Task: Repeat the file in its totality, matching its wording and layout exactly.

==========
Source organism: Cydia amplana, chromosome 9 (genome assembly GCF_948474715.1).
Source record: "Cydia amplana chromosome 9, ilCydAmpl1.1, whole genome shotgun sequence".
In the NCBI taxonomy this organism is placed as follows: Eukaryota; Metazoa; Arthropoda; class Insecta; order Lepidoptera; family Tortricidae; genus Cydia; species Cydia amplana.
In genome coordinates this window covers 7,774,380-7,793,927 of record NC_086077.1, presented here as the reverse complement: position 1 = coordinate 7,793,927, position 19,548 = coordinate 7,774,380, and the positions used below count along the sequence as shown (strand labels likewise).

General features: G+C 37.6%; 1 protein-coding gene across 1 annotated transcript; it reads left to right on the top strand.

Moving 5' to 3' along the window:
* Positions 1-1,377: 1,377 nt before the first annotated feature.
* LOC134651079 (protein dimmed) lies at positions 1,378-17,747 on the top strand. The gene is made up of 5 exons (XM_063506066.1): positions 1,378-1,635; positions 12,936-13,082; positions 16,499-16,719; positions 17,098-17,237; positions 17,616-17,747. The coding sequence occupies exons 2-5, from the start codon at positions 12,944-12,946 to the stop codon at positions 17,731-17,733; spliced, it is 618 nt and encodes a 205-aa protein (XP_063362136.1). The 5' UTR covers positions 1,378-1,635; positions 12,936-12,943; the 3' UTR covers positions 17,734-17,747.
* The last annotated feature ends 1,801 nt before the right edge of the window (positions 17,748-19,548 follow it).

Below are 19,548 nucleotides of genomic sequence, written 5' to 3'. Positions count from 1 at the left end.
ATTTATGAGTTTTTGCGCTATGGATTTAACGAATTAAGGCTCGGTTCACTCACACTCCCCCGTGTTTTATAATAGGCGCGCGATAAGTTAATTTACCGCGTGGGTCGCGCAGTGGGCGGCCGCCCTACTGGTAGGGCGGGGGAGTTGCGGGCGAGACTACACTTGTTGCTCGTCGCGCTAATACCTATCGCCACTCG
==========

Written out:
Source organism: Cydia amplana, chromosome 9 (genome assembly GCF_948474715.1).
Source record: "Cydia amplana chromosome 9, ilCydAmpl1.1, whole genome shotgun sequence".
In the NCBI taxonomy this organism is placed as follows: Eukaryota; Metazoa; Arthropoda; class Insecta; order Lepidoptera; family Tortricidae; genus Cydia; species Cydia amplana.
In genome coordinates this window covers 7,774,380-7,793,927 of record NC_086077.1, presented here as the reverse complement: position 1 = coordinate 7,793,927, position 19,548 = coordinate 7,774,380, and the positions used below count along the sequence as shown (strand labels likewise).

General features: G+C 37.6%; 1 protein-coding gene across 1 annotated transcript; it reads left to right on the top strand.

Moving 5' to 3' along the window:
* Positions 1-1,377: 1,377 nt before the first annotated feature.
* LOC134651079 (protein dimmed) lies at positions 1,378-17,747 on the top strand. The gene is made up of 5 exons (XM_063506066.1): positions 1,378-1,635; positions 12,936-13,082; positions 16,499-16,719; positions 17,098-17,237; positions 17,616-17,747. The coding sequence occupies exons 2-5, from the start codon at positions 12,944-12,946 to the stop codon at positions 17,731-17,733; spliced, it is 618 nt and encodes a 205-aa protein (XP_063362136.1). The 5' UTR covers positions 1,378-1,635; positions 12,936-12,943; the 3' UTR covers positions 17,734-17,747.
* The last annotated feature ends 1,801 nt before the right edge of the window (positions 17,748-19,548 follow it).

Below are 19,548 nucleotides of genomic sequence, written 5' to 3'. Positions count from 1 at the left end.
ATTTATGAGTTTTTGCGCTATGGATTTAACGAATTAAGGCTCGGTTCACTCACACTCCCCCGTGTTTTATAATAGGCGCGCGATAAGTTAATTTACCGCGTGGGTCGCGCAGTGGGCGGCCGCCCTACTGGTAGGGCGGGGGAGTTGCGGGCGAGACTACACTTGTTGCTCGTCGCGCTAATACCTATCGCCACTCG